does fresh v salt H2O affect performance

Paddling in the local lake today, I wondered if a given boat will paddle noticeably different (to the discerning paddler) than the same boat in the ocean. The difference is buoyancy is slight (about 2.7%), but that should mean that less of the hull is in the water). Also, salt water feels more viscous to me. Not sure what difference that would make or if its just my imagination. There actually is a practical reason I’m wondering. I will be demoing some boats soon and have prepared an objective set of measurements to make. I will be doing all boats at the same place and time, but today, demo’d the measurement sheet with my boat in the local freshwater lake. The others will be evaluated in salt water.

doubt it
I doubt you’d notice a difference. But lets look at the physics of this…

True, salt water is heavier, thus it may seem to ‘slow’ the canoe down. But, you’d make up for it during a paddle stroke since your paddle is pushing a heavier water. Also, since the water is ‘heavy’, your canoe does not sink into it as much. In other words, if the canoe’s water line is 4 inches in normal water, in salt water it may be less. So, that being the case, it may be easier and faster to paddle it.

Let us know how it goes.

I’ll quibble about that

– Last Updated: Jul-14-14 1:24 AM EST –

I have no idea if there's a difference between the two types of water that is noticeable in terms of boat performance or travel speed, but I'll argue against one of your points. You say that if there's more resistance to the boat moving through denser water, that will be made up for by the paddle moving a volume of water that's proportionally heavier too. Well, that sort of makes sense, but don't forget that what really matters is how much force you can apply to the blade as you pull on the shaft. Without switching to denser water, you can still increase the force applied to your stroke. Yes, the paddle will slip more when you do, but that applied force is what matters most. In fact, there's only so much force you can apply, at least when it comes to doing so repetitively for long periods of time. If you can apply, say ten pounds of propulsive force with a given amount of muscle exertion, the same force applied to the paddle in denser water will only mean that the paddle slips a tiny bit less, so maybe the net effect would be the same as a very slightly longer stroke, but that's all. There's still only ten pounds of propulsive force. So, since switching to salt water won't change how hard you pull on the paddle, and how hard you pull on the paddle IS your propulsive force, the propulsive force should work out to be just about the same (we aren't machines that will move the paddle exactly the same distance, at the same speed, even if the paddle "has more to push against"). It may not be totally that simple, as the tiny difference in slippage may complicate things just a little, but no matter what, it's your own applied force on the paddle that controls how hard the boat is pushed.

The other complicating factor, as you mentioned, is the fact that the hull will sink less deeply into denser water. That should do *something* to counteract the fact that heavier water is being pushed aside as the boat moves, and in fact, the weight of water that gets pushed aside will be the same, but the surface area of skin friction is less. On the other hand, the friction per unit of area may be greater. Lots of things going on, though I expect each effect is minor.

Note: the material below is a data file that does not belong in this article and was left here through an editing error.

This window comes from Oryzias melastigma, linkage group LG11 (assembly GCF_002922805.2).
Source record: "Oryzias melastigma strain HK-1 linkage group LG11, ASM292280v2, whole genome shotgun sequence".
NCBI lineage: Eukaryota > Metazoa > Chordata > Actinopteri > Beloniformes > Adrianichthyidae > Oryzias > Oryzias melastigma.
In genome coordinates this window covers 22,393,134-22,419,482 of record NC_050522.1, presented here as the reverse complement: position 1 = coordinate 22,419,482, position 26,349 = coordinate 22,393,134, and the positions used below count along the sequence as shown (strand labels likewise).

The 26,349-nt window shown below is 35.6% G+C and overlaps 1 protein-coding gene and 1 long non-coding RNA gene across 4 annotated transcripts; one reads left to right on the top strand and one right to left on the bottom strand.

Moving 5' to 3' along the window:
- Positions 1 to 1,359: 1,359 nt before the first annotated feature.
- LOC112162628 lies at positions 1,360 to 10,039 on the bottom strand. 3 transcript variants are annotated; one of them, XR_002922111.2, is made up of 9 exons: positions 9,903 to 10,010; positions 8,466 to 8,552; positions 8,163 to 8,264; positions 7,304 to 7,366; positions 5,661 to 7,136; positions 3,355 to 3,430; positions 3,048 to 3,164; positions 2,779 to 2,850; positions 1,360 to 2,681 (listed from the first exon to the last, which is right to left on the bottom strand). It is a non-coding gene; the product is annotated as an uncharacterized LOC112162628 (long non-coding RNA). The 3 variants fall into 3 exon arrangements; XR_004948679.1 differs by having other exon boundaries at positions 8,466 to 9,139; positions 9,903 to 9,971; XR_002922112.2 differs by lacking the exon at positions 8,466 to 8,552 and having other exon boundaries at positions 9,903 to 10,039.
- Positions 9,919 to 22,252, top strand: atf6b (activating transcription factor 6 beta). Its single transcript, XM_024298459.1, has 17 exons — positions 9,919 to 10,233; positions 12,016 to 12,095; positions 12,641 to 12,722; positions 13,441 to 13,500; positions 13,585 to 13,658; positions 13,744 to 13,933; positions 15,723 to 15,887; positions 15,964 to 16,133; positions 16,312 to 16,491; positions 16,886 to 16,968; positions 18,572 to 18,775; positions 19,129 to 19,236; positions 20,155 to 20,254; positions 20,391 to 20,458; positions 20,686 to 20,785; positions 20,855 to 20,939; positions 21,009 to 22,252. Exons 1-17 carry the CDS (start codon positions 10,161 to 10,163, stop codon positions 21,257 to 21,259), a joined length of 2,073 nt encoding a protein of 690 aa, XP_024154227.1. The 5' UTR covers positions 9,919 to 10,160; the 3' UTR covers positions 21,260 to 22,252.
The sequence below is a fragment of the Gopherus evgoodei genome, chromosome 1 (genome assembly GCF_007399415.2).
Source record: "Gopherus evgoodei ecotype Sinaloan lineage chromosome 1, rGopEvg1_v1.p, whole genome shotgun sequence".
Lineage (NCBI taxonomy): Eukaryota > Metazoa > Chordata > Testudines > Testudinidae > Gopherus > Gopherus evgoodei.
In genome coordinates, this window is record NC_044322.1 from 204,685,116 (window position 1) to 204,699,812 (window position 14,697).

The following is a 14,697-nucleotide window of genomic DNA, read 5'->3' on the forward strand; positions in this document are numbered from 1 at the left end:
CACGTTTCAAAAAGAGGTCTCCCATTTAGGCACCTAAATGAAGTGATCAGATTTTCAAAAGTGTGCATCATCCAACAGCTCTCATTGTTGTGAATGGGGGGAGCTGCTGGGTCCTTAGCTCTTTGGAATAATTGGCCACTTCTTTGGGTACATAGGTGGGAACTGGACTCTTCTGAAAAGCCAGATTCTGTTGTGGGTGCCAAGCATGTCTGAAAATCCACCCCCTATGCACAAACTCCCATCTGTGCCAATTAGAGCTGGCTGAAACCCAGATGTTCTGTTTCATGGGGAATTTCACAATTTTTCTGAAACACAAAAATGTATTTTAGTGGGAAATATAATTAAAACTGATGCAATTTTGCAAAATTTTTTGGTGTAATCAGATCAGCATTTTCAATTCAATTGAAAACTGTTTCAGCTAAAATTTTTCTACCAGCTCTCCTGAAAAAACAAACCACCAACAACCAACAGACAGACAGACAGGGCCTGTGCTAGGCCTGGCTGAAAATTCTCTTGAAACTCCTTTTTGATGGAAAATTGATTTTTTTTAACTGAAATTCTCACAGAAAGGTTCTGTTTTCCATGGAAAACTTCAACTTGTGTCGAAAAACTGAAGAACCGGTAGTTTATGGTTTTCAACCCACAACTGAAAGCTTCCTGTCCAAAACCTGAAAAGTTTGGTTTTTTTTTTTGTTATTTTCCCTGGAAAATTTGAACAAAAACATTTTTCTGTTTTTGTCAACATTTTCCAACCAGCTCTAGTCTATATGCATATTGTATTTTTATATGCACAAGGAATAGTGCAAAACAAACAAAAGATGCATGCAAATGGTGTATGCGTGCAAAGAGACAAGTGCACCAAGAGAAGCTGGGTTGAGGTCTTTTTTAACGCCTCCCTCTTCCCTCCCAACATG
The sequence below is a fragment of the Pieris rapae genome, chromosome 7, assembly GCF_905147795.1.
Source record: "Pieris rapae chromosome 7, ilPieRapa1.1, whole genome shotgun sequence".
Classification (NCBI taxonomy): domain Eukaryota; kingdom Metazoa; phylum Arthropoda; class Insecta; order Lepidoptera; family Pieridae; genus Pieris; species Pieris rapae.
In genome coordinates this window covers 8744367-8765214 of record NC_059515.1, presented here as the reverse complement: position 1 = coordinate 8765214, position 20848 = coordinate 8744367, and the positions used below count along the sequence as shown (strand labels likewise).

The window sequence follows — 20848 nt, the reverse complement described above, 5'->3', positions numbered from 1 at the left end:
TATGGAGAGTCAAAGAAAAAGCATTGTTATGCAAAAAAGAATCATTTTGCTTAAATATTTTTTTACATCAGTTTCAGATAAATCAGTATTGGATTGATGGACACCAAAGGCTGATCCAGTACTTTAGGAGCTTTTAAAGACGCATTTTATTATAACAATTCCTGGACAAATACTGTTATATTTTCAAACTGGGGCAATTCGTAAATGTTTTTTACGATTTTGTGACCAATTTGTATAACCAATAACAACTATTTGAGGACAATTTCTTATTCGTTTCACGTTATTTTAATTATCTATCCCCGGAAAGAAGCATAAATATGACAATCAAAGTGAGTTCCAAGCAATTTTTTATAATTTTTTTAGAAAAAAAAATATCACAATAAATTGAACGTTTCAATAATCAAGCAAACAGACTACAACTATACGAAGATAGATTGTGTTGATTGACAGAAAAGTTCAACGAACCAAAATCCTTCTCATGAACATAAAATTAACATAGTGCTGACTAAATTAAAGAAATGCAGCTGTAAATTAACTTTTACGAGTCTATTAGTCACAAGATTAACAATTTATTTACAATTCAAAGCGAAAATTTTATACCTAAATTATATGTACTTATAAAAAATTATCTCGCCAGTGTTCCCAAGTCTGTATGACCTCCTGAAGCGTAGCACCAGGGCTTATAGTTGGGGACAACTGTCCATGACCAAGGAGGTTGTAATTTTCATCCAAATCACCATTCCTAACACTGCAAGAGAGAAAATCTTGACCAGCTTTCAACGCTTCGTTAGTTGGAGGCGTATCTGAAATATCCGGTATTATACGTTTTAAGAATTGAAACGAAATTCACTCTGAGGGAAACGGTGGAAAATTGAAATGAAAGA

I have no idea how all this will work out in the end.

I have been paddling kayaks
in lakes and in the ocean for over twenty years, and have never noticed a difference.

jack l

Might fit in the category
of thinking too much? Time to go paddling.

I feel it
By far, most of my paddling is in fresh water, but when I do go to the salt, I can feel the difference; the boat seems sluggish.

This subject has been discussed here before and some others also at least had the perception that salt water feels slower. One thing is for sure, salt water is messier.

fish on
well done.

Pesky salt…
Salt definitely slows you down…

That’s why racers at Bonneville Salt Flats are “so damn slow”. :^)

Seriously, I have no idea; I never paddle on salt water. In my opinion, perhaps 1 of 50 paddlers could

truly discern any difference in boat speed, and 1 of 1,000 paddlers would care about the difference.


another complicating factor
tidal currents. It’s hard to find salt water that is tideless. Not too many of us get to paddle the Dead or Caspian Sea.

Drinking salt water slows me down.

Maybe Great Salt Lake or Mono
I’ve paddled both,no noticable difference from fresh.

and yes you used to bob like a cork in the Great Salt Lake (much denser than seawater) when I was a kid.

The Ocean
has all different salt levels depending on the location around the world.

I can’t tell a difference paddling or rolling salt vs fresh…but the fresh is drinkable and the salt does away with the need for a Netti pot.

Best Wishes


the nose knows
It is surprising to me how poorly I tolerate a snoot full of freshwater when rolling, but don’t mind sea water at all.

Bald or hair?
Yeah this would probably fall along the lines of,… “will I paddle faster with a bald head or a head with hair?” Might give the nod to baldie but certainly not noticeable,… maybe by a hair!

The bigger impact is if its daytime or nighttime.

mor water
The gravity effect of the sun slows you down. I always go faster in the dark.